Pay-What-You-Want Pricing Often Backfires | Science of Us

There are all sorts of after-Christmas sales to be found this week, but the one happening at Everlane has to be among the most unusual: The online store is inviting its shoppers to choose the price they want to pay. The popular Nubuck Street Shoe, for example, normally goes for $140, but should you purchase it this week, you will choose between one of three price points: $126, $91, or $76. Hover over each figure and you get an explanation for it — the highest price means $50 extra profit to Everlane, whereas the lowest only covers production and shipping.

Everlane is the latest, but by no means the first, company to try an experiment like this one. Panera Bread has tried it a few times, first in 2010 and then in 2013, and the most famous example may be Radiohead’s 2008 release of In Rainbows. Really, it’s not so surprising that Everlane would take on a pay-what-you-want promotion, as their entire ethos is about “radical transparency,” and it is pretty satisfying to know the reason why something costs what it does. And yet my own reaction to the sale surprised me. I have had my eye on the Nubuck Street Shoe for months, and was elated to find it included in the promotion. But after some deliberating, I closed my browser without making the purchase, which in retrospect feels like an odd reaction. Here are the shoes I’ve long wanted, and I can choose to pay nearly half the original price. Why didn’t I buy them?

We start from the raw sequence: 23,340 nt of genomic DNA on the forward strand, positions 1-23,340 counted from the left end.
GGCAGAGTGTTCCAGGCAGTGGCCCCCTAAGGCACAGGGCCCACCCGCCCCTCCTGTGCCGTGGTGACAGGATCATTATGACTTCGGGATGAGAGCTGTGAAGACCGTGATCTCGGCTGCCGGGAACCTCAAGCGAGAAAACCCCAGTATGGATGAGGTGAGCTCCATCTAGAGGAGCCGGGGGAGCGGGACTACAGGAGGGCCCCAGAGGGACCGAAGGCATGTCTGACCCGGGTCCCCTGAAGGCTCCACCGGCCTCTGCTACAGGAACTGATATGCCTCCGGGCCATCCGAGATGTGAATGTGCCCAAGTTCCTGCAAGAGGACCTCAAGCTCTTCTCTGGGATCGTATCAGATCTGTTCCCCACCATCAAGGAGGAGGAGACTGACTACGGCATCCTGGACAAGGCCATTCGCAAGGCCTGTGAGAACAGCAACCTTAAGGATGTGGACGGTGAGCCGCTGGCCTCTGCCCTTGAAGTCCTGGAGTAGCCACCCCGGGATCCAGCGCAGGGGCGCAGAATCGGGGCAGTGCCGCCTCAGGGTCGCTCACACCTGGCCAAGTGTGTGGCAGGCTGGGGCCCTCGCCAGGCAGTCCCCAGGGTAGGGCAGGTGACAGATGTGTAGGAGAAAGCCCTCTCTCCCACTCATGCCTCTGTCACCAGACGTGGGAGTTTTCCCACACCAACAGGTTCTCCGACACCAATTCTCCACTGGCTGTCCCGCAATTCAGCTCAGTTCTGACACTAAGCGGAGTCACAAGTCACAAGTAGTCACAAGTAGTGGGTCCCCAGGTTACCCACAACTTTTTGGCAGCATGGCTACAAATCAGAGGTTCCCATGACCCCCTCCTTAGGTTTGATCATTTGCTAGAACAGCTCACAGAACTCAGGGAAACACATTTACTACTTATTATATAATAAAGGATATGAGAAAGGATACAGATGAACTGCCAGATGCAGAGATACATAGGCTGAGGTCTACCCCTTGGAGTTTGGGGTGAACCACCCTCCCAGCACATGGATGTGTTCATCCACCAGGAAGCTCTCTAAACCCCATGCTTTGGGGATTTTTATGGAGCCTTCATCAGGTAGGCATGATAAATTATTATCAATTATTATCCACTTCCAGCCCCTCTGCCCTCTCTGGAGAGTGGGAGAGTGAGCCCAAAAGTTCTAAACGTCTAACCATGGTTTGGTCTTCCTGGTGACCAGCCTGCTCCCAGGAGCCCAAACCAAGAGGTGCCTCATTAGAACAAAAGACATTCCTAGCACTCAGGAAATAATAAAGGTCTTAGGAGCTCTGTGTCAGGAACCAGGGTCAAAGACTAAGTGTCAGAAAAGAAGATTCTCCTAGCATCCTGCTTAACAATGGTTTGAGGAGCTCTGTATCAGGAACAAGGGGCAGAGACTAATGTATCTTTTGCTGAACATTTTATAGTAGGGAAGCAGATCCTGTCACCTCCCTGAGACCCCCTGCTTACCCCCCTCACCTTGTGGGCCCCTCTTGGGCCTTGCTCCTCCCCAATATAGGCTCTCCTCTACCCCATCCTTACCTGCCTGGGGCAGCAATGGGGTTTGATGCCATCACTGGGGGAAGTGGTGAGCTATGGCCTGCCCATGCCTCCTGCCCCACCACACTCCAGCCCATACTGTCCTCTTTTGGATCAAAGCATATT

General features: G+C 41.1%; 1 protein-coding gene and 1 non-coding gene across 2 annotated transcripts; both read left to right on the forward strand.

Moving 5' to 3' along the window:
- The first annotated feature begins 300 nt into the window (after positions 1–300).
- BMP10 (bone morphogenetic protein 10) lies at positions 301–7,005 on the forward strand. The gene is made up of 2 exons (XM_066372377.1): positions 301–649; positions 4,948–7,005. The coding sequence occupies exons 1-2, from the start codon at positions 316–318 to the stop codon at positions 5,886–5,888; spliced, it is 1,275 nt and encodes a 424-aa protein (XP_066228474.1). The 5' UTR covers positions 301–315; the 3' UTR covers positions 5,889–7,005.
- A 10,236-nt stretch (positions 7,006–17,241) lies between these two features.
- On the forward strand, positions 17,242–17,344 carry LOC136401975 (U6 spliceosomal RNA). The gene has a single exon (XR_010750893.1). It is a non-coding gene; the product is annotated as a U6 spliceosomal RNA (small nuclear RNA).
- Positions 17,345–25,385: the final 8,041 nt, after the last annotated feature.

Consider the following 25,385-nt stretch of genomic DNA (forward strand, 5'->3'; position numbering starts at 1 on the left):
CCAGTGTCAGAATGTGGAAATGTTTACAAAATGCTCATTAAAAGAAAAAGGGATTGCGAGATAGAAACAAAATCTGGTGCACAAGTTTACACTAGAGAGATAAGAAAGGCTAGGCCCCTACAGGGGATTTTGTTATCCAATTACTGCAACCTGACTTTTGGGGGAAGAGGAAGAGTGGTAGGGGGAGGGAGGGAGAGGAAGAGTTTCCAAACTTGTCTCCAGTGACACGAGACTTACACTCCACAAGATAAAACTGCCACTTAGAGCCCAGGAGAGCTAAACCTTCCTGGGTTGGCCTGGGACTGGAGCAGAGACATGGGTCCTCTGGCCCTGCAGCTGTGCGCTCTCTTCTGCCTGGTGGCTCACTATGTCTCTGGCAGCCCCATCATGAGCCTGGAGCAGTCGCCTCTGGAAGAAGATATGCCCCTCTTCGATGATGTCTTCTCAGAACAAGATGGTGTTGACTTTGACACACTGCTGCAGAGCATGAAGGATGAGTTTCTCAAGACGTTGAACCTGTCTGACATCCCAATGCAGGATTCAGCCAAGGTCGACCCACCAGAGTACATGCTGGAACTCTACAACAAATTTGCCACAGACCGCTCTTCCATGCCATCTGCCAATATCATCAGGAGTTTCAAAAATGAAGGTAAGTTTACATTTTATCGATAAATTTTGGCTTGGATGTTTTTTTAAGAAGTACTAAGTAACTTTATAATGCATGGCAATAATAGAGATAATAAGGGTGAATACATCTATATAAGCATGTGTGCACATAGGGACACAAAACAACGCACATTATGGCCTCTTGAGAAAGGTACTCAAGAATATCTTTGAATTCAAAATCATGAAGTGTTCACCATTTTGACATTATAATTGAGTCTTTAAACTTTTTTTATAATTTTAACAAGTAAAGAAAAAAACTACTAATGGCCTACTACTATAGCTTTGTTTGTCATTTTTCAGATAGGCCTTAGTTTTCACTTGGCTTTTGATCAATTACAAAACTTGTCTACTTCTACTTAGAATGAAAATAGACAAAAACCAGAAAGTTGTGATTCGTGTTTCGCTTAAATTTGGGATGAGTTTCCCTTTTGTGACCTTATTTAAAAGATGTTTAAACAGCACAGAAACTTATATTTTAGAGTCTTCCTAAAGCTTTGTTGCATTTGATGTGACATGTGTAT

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Pay-What-You-Want Pricing Often Backfires — Science of Us.